/ Published November 17, 2011
Embry-Riddle at War: Aviation Training during World War II by Stephen G. Craft. University Press of Florida, 2009, 344 pp.
Following the surprise attack on Pearl Harbor on 7 December 1941, the United States’ plummet into World War II created an immediate need for pilots. However, President Franklin D. Roosevelt had prearranged the rush to join the Army Air Forces (AAF) in his message to Congress on 12 January 1939, which many people consider the beginning of a period of expansion that did not peak until 1944. The president asserted that “increased range, increased speed, [and] increased capacity of airplanes abroad” had changed the requirements for defensive aviation and strongly urged Congress to grant a $300 million appropriation for purchasing aircraft (Department of State, Peace and War: United States Foreign Policy, 1931–1941 [Washington, DC: US Government Printing Office, 1943], 452–53). At this time, the AAF numbered roughly 1,700 aircraft, 1,600 officers, and 18,000 enlisted. By March, Congress had passed a bill bringing the AAF’s strength to 5,500 airplanes; 3,200 officers; and 45,000 enlisted—half as much as the service had received in the preceding 14 fiscal years.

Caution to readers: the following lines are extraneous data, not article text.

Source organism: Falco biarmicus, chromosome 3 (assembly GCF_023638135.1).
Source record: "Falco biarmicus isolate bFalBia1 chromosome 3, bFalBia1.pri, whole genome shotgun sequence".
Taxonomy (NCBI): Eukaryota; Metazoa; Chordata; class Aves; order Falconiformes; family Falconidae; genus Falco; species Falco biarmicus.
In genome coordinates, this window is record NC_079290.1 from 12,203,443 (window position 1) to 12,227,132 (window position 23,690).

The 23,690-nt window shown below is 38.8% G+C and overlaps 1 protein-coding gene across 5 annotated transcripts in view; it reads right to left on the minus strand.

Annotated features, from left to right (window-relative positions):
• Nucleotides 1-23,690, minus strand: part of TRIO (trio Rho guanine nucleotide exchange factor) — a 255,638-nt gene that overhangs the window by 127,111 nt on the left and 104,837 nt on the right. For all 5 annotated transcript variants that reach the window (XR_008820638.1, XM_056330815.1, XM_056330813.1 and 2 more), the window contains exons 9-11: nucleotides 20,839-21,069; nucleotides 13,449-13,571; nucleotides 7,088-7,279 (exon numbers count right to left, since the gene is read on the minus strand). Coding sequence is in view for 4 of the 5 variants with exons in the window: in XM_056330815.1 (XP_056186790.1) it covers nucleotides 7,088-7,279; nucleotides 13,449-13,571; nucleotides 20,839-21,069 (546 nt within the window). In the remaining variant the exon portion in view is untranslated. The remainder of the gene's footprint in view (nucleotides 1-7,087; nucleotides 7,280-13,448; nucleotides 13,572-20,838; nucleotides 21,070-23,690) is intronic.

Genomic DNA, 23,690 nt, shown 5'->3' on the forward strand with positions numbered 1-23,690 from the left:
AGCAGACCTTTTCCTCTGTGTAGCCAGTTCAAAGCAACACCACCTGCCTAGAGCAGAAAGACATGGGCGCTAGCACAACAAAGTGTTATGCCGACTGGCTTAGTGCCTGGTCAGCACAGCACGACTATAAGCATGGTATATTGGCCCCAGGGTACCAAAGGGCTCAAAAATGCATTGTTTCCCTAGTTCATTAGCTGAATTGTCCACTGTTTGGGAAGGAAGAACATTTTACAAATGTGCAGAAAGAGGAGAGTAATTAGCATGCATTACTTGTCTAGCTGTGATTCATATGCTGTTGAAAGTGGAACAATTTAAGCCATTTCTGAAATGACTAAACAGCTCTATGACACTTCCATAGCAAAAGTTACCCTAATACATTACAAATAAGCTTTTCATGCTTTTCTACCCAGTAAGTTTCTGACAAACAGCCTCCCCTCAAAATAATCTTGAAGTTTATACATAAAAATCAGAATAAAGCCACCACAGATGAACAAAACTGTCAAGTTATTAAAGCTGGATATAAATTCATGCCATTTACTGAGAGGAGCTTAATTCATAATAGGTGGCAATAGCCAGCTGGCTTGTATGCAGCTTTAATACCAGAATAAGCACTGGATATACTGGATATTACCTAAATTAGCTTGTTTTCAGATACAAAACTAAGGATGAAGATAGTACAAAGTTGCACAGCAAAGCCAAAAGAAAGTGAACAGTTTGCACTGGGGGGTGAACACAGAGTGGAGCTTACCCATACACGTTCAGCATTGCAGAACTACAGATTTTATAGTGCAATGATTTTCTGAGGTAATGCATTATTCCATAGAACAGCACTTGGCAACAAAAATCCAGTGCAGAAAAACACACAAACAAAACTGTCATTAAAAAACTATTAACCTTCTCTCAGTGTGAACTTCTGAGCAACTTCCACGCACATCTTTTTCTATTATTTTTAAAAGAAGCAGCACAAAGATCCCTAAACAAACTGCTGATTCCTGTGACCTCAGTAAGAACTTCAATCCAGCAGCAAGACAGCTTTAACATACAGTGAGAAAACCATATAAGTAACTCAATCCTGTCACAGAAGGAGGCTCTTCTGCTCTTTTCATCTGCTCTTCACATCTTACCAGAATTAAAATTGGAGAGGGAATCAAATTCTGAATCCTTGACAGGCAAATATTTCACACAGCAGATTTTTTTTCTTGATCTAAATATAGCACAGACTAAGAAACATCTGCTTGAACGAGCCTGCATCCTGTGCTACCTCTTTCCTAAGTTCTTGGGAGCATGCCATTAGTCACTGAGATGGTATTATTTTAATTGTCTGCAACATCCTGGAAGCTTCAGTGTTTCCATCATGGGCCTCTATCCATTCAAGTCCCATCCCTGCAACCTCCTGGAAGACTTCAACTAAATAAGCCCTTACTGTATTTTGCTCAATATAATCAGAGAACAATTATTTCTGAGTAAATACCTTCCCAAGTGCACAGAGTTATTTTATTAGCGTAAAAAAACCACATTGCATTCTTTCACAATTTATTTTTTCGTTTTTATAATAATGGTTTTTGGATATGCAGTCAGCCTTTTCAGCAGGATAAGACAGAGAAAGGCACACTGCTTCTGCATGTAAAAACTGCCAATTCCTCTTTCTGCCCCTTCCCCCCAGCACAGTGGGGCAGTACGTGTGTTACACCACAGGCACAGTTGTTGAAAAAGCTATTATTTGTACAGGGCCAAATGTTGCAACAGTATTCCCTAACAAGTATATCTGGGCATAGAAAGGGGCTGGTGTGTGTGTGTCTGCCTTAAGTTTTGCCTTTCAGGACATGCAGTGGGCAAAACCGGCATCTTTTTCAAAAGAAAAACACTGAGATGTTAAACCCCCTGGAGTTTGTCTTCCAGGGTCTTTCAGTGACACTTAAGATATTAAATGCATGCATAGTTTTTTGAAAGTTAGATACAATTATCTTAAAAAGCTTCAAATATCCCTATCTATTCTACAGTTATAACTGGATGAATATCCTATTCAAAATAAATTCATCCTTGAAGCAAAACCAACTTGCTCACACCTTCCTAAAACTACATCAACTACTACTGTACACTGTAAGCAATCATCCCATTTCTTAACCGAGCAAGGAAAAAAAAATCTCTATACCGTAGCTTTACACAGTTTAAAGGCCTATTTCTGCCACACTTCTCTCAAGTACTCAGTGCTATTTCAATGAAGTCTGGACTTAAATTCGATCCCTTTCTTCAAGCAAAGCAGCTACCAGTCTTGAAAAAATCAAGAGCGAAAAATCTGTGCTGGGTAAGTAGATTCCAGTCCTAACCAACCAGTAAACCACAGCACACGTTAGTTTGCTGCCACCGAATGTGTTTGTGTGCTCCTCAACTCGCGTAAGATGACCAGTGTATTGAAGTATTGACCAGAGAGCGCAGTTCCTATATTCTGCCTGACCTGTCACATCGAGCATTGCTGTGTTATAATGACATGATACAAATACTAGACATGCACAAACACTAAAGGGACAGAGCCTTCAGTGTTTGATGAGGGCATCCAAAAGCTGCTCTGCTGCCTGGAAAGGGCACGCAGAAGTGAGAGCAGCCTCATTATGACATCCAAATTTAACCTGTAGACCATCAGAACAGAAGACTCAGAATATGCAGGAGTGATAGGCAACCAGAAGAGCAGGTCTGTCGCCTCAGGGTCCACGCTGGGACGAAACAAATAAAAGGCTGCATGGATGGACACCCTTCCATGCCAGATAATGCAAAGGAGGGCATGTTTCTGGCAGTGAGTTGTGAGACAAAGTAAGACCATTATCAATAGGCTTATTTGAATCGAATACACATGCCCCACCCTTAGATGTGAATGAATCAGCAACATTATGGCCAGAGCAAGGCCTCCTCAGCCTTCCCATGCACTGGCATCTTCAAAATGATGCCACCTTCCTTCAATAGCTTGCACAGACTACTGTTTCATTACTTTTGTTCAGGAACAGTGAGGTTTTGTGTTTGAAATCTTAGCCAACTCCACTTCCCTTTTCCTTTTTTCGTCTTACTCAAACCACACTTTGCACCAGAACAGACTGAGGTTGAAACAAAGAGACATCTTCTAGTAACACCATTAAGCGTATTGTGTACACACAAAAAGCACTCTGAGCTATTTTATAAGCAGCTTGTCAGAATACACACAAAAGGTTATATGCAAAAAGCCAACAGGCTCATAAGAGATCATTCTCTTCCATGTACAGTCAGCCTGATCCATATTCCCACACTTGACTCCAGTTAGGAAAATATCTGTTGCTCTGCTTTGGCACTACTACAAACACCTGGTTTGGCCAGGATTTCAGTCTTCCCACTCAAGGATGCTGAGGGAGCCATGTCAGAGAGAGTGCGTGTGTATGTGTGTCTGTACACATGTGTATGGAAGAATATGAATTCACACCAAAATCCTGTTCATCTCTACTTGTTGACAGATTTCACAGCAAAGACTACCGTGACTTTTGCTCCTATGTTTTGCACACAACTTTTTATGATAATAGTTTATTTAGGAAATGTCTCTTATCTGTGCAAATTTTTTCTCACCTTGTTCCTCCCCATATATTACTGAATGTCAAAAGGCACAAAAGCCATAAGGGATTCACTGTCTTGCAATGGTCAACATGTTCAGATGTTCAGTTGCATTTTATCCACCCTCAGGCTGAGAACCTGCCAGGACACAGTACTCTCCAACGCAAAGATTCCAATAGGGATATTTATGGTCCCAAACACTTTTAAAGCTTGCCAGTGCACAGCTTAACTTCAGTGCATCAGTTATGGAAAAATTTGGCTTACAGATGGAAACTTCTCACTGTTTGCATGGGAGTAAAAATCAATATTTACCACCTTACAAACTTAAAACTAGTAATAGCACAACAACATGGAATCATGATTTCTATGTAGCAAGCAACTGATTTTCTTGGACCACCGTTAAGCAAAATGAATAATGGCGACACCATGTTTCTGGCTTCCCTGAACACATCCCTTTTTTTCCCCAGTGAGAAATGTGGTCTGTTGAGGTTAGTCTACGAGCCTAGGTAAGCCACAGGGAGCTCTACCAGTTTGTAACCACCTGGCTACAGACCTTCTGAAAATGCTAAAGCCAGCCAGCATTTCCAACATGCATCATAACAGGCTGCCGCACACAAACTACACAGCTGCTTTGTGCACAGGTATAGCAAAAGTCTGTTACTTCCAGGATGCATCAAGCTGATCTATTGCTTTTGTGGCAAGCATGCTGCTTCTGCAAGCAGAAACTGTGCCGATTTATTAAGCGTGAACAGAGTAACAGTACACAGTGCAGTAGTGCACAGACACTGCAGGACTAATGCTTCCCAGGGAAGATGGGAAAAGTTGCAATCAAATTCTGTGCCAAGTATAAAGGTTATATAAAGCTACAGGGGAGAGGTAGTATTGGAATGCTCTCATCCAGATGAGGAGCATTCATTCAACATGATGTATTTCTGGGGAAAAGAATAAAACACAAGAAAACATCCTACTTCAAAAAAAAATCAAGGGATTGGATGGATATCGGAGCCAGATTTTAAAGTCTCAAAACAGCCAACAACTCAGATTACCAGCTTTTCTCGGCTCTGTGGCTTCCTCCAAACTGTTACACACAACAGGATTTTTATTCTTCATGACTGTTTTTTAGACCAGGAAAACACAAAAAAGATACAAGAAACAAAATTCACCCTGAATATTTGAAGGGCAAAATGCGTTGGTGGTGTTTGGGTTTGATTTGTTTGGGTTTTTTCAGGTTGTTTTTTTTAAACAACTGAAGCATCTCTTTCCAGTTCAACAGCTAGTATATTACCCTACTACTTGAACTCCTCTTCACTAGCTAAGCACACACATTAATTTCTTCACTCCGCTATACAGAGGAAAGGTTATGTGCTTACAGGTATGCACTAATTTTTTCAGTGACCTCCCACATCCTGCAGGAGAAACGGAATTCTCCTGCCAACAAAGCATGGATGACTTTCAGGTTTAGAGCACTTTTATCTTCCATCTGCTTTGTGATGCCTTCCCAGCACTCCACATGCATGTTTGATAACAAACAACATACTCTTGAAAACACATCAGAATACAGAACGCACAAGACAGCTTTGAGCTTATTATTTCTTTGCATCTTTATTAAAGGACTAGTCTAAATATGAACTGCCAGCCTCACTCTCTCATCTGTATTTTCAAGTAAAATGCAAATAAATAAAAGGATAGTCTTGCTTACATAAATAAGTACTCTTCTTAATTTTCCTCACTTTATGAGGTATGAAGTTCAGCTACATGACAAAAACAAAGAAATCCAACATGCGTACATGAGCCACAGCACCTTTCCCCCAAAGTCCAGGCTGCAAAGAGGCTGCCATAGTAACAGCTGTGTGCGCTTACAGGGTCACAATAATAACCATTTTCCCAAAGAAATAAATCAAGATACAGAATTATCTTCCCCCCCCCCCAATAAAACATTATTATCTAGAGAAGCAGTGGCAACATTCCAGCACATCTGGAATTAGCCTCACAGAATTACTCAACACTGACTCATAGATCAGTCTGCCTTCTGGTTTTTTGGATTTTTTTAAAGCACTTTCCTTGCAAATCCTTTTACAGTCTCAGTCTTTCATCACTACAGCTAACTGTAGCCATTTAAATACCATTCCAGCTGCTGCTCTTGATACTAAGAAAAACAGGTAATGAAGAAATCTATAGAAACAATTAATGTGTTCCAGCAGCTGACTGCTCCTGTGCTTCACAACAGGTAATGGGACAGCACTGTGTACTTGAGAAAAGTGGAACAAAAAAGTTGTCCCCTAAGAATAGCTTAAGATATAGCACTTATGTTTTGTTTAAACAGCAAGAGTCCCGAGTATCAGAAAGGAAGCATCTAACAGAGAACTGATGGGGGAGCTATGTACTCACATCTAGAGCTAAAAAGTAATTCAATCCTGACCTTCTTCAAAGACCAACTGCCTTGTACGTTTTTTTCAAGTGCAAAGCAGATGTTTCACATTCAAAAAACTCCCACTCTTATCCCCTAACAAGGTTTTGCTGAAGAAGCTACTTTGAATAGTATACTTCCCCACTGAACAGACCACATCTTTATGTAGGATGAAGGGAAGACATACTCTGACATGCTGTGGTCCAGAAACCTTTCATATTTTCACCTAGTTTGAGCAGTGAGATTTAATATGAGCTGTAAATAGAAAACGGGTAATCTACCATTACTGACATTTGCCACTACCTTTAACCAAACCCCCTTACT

By 1 July 1939, after Hitler had absorbed Czechoslovakia and was preparing to invade Poland, the AAF possessed a 24-combat-group program with an annual training requirement of 1,200 pilots. As the German blitzkrieg swept across Europe in June 1940, this contingent expanded to 41 groups, then 54, and, finally, in March 1941 to a robust 84 groups with an unprecedented annual production of 30,000 pilots per year. However, the Japanese attack on Pearl Harbor would change those numbers. By late December 1941, the three flying training centers received notice that pilot production had increased to 50,000 per year, a number eventually set at 93,000 annually.